FRIDAY, Feb. 15, 2019 (HealthDay News) -- The damage wrought by the opioid epidemic has spread to America's highways, with the percentage of fatal car crashes involving a driver who was high on the powerful painkillers tripling in the past 25 years.
Study co-author Dr. Guohua Li said the finding "adds important information for understanding the ripple effects of the opioid epidemic, particularly its adverse effect on driving safety."
And it suggests that the "use of prescription opioids plays a significant role in the causation of fatal motor vehicle crashes," he added.
Li is director of the Center for Injury Epidemiology and Prevention at Columbia University Medical Center, in New York City.
Li explained that prescription opioids (such as OxyContin) "are potent pain medications that can cause drowsiness, nausea, and impaired cognitive functions and psychomotor skills, including reduced reaction time, alertness, attention and concentration."
On average, he said, the impact that prescription opioids have on driving is comparable to that of alcohol consumption that clocks in at a blood alcohol concentration (BAC) reading of 0.05 percent. In most states, a BAC reading of 0.08 warrants a "driving under the influence" (DUI) conviction.
Regardless, Li stressed that when an individual takes an opioid and gets behind the wheel, their driving behavior is inevitably less safe. In fact, the study showed that use of prescription opioids more than doubled the risk of causing a fatal two-car crash.
The findings stem from a review of data on more than 18,000 deadly two-car crashes that occurred across the United States between 1993 and 2016.
Among those accidents, 55 percent of the driving errors committed by drivers who tested positive for prescription opioids involved the failure to stay in their lane.
Li described that as "a particularly dangerous driving error." And the researchers determined that it was, in fact, the key factor in more than four in 10 fatal two-car crashes, making it the most common cause of deadly auto accidents.
Booze is still a major player in car accidents, however. The team found that compared with drivers who were cleared of responsibility for instigating an accident, at-fault drivers were more likely to test positive for alcohol. Nearly three in 10 at-fault drivers tested above the legal drinking limit, compared with just one in 10 among no-fault drivers.
"Although alcohol involvement in fatal crashes has declined slightly in the past decade, it remains the most important substance that impairs driving and causes injuries and fatalities," Li said. He noted that alcohol-impaired driving is currently about six times more common than driving while high on prescription opioids.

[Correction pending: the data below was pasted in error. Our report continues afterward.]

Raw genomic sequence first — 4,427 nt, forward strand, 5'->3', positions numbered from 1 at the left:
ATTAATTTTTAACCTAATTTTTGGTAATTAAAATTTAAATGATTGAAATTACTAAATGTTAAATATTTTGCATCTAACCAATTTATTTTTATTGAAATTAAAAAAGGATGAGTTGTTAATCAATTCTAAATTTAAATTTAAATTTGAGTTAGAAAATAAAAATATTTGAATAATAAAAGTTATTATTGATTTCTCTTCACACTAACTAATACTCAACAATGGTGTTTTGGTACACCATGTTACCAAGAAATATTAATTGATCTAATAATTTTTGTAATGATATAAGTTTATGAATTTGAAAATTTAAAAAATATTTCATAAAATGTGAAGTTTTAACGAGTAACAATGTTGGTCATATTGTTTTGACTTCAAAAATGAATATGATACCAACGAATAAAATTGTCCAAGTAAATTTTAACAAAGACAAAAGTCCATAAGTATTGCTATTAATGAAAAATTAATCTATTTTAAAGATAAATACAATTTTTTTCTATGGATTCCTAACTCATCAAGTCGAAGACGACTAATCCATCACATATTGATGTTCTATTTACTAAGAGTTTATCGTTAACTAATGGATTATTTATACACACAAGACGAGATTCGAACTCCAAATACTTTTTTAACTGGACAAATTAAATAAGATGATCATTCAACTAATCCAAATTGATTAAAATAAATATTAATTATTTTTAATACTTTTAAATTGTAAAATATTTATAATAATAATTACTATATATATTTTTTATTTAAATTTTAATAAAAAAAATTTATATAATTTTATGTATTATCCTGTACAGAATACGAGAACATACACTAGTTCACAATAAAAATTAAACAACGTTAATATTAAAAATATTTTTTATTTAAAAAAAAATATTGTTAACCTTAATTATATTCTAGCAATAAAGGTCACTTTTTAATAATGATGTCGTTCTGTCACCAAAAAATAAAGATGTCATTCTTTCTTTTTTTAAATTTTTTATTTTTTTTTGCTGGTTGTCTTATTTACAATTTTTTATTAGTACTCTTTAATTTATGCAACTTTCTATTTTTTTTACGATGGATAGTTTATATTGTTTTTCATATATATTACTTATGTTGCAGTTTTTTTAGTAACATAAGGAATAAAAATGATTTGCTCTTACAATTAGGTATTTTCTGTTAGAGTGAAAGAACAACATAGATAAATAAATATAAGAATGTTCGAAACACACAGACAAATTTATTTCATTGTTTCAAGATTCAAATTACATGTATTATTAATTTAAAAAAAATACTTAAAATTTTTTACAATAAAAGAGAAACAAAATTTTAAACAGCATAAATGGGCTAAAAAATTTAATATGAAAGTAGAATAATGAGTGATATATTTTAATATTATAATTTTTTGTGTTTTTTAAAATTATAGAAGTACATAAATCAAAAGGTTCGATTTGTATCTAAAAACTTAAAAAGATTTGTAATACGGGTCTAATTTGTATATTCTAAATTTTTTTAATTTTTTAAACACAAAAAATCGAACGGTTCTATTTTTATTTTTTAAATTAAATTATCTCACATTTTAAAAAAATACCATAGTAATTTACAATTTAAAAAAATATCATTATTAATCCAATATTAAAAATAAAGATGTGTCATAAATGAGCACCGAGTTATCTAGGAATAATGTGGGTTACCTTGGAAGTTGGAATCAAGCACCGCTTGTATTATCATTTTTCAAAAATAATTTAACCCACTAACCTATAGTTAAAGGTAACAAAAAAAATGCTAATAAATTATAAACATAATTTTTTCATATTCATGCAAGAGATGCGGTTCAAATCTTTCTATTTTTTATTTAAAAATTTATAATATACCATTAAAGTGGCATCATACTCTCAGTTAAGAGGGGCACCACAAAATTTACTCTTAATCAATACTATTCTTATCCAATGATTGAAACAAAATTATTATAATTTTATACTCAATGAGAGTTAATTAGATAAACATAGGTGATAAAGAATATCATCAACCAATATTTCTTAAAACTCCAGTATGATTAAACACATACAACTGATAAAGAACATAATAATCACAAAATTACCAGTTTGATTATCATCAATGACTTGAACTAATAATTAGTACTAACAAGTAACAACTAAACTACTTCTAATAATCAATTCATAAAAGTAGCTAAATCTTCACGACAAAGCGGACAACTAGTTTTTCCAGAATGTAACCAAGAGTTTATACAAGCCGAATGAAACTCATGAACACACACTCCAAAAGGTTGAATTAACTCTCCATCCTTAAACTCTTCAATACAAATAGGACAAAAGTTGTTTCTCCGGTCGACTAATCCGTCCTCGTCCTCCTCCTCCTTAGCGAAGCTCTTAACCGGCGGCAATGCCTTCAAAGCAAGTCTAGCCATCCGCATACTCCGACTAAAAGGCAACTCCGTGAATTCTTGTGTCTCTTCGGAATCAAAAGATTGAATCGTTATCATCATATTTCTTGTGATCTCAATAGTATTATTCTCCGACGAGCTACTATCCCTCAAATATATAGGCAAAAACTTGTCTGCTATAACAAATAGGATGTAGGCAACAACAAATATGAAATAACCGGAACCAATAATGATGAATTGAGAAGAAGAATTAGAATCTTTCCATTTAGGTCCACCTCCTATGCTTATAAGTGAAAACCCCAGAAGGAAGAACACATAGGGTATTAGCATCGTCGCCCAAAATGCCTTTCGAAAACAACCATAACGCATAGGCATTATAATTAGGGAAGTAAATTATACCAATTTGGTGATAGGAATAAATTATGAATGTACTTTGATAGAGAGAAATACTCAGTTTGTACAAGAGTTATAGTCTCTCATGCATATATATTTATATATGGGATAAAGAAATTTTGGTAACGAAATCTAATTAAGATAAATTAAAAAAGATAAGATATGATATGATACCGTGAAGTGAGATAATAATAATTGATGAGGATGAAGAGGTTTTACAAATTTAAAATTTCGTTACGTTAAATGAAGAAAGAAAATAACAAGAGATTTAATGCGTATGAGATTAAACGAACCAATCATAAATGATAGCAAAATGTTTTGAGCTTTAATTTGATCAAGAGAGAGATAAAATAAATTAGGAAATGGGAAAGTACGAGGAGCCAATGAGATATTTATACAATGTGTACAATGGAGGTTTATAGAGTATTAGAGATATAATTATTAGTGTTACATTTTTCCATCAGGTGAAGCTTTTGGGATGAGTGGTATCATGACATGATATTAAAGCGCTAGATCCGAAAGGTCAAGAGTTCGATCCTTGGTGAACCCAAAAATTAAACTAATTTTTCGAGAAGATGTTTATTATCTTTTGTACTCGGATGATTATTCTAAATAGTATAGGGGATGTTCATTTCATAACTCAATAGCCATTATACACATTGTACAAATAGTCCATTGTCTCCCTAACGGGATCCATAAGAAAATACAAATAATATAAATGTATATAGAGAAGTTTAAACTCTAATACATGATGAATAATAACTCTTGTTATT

But opioid use doubled the risk for a deadly two-car collision whether or not any of the drivers involved had been drinking as well, the researchers added.
As to how to confront the issue going forward, Li acknowledged that testing drivers for opioid use is more difficult and more expensive than testing for drinking.
"It is also more difficult to detect drug-impaired driving than alcohol-impaired driving through field sobriety tests," he said.
"But law enforcement is making effort to tackle the drugged driving problem," Li noted. "For example, many states are expanding their drug recognition expert programs, which would train more police to become certified field evaluators of driving under the influence of drugs."
On the drivers' side, Li said it's important that prescribing physicians "take into consideration the adverse effect on driving safety of pain medications, particularly opioid analgesics."
J.T. Griffin, chief government affairs officer for Mothers Against Drunk Driving (MADD), suggested that the findings are to be expected.
"With the rising use of opioids, it is not surprising that there is an increase in the number of drivers with opioids in their systems," he said.
"Any drug that causes drowsiness, slows reaction times, or affects judgment and mobility in any way is a threat to public safety," Griffin noted. "It's important that people do not drive anytime they are drinking or using any kind of impairing substance."
Meanwhile, Griffin suggested that police officers should be encouraged to get better drug detection training, and to deploy so-called "sobriety checkpoints" to catch driver impairment, whatever the underlying cause may be.
The report was published online Feb. 15 in JAMA Network Open.
There's more on opioids and driving at the U.S. Drug Enforcement Administration.